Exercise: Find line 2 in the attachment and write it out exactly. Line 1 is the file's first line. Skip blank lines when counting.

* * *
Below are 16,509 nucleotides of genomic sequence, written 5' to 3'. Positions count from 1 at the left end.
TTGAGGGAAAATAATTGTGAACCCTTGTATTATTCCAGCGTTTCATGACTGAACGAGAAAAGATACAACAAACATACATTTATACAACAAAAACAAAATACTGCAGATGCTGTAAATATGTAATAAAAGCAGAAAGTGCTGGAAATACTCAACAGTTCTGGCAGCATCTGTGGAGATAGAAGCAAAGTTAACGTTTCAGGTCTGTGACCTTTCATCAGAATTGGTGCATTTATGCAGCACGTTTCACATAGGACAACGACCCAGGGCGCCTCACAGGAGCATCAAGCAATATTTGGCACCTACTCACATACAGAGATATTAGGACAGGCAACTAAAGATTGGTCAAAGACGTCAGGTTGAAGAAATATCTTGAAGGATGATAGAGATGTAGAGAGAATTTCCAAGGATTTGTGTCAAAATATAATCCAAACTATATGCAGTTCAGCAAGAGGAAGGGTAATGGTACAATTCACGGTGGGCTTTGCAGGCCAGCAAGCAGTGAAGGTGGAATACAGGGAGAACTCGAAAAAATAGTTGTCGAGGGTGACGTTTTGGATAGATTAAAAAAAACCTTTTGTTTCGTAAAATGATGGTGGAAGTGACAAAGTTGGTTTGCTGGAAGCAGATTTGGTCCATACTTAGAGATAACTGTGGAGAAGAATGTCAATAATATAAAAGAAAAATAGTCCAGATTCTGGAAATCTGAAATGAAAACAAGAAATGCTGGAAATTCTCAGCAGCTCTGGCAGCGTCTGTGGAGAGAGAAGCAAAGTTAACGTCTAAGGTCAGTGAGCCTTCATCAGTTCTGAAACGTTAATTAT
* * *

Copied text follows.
TTGAGGGAAAATAATTGTGAACCCTTGTATTATTCCAGCGTTTCATGACTGAACGAGAAAAGATACAACAAACATACATTTATACAACAAAAACAAAATACTGCAGATGCTGTAAATATGTAATAAAAGCAGAAAGTGCTGGAAATACTCAACAGTTCTGGCAGCATCTGTGGAGATAGAAGCAAAGTTAACGTTTCAGGTCTGTGACCTTTCATCAGAATTGGTGCATTTATGCAGCACGTTTCACATAGGACAACGACCCAGGGCGCCTCACAGGAGCATCAAGCAATATTTGGCACCTACTCACATACAGAGATATTAGGACAGGCAACTAAAGATTGGTCAAAGACGTCAGGTTGAAGAAATATCTTGAAGGATGATAGAGATGTAGAGAGAATTTCCAAGGATTTGTGTCAAAATATAATCCAAACTATATGCAGTTCAGCAAGAGGAAGGGTAATGGTACAATTCACGGTGGGCTTTGCAGGCCAGCAAGCAGTGAAGGTGGAATACAGGGAGAACTCGAAAAAATAGTTGTCGAGGGTGACGTTTTGGATAGATTAAAAAAAACCTTTTGTTTCGTAAAATGATGGTGGAAGTGACAAAGTTGGTTTGCTGGAAGCAGATTTGGTCCATACTTAGAGATAACTGTGGAGAAGAATGTCAATAATATAAAAGAAAAATAGTCCAGATTCTGGAAATCTGAAATGAAAACAAGAAATGCTGGAAATTCTCAGCAGCTCTGGCAGCGTCTGTGGAGAGAGAAGCAAAGTTAACGTCTAAGGTCAGTGAGCCTTCATCAGTTCTGAAACGTTAATTAT